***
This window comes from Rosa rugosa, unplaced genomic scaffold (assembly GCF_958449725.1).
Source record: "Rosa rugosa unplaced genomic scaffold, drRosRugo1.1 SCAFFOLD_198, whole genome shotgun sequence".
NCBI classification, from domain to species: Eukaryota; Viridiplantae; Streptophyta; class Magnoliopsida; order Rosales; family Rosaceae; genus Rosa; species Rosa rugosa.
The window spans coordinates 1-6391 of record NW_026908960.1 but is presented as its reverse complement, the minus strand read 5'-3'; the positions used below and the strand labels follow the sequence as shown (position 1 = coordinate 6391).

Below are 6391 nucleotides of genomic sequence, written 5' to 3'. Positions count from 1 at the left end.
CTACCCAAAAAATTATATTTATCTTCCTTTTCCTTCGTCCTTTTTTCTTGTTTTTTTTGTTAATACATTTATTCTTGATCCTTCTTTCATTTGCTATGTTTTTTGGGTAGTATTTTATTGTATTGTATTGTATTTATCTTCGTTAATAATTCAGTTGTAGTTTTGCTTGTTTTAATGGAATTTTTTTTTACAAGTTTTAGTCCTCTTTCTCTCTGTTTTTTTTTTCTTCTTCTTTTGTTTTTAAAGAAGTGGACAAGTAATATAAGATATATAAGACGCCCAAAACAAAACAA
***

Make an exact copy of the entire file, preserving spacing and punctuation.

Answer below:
This window comes from Rosa rugosa, unplaced genomic scaffold (assembly GCF_958449725.1).
Source record: "Rosa rugosa unplaced genomic scaffold, drRosRugo1.1 SCAFFOLD_198, whole genome shotgun sequence".
NCBI classification, from domain to species: Eukaryota; Viridiplantae; Streptophyta; class Magnoliopsida; order Rosales; family Rosaceae; genus Rosa; species Rosa rugosa.
The window spans coordinates 1-6391 of record NW_026908960.1 but is presented as its reverse complement, the minus strand read 5'-3'; the positions used below and the strand labels follow the sequence as shown (position 1 = coordinate 6391).

Below are 6391 nucleotides of genomic sequence, written 5' to 3'. Positions count from 1 at the left end.
CTACCCAAAAAATTATATTTATCTTCCTTTTCCTTCGTCCTTTTTTCTTGTTTTTTTTGTTAATACATTTATTCTTGATCCTTCTTTCATTTGCTATGTTTTTTGGGTAGTATTTTATTGTATTGTATTGTATTTATCTTCGTTAATAATTCAGTTGTAGTTTTGCTTGTTTTAATGGAATTTTTTTTTACAAGTTTTAGTCCTCTTTCTCTCTGTTTTTTTTTTCTTCTTCTTTTGTTTTTAAAGAAGTGGACAAGTAATATAAGATATATAAGACGCCCAAAACAAAACAA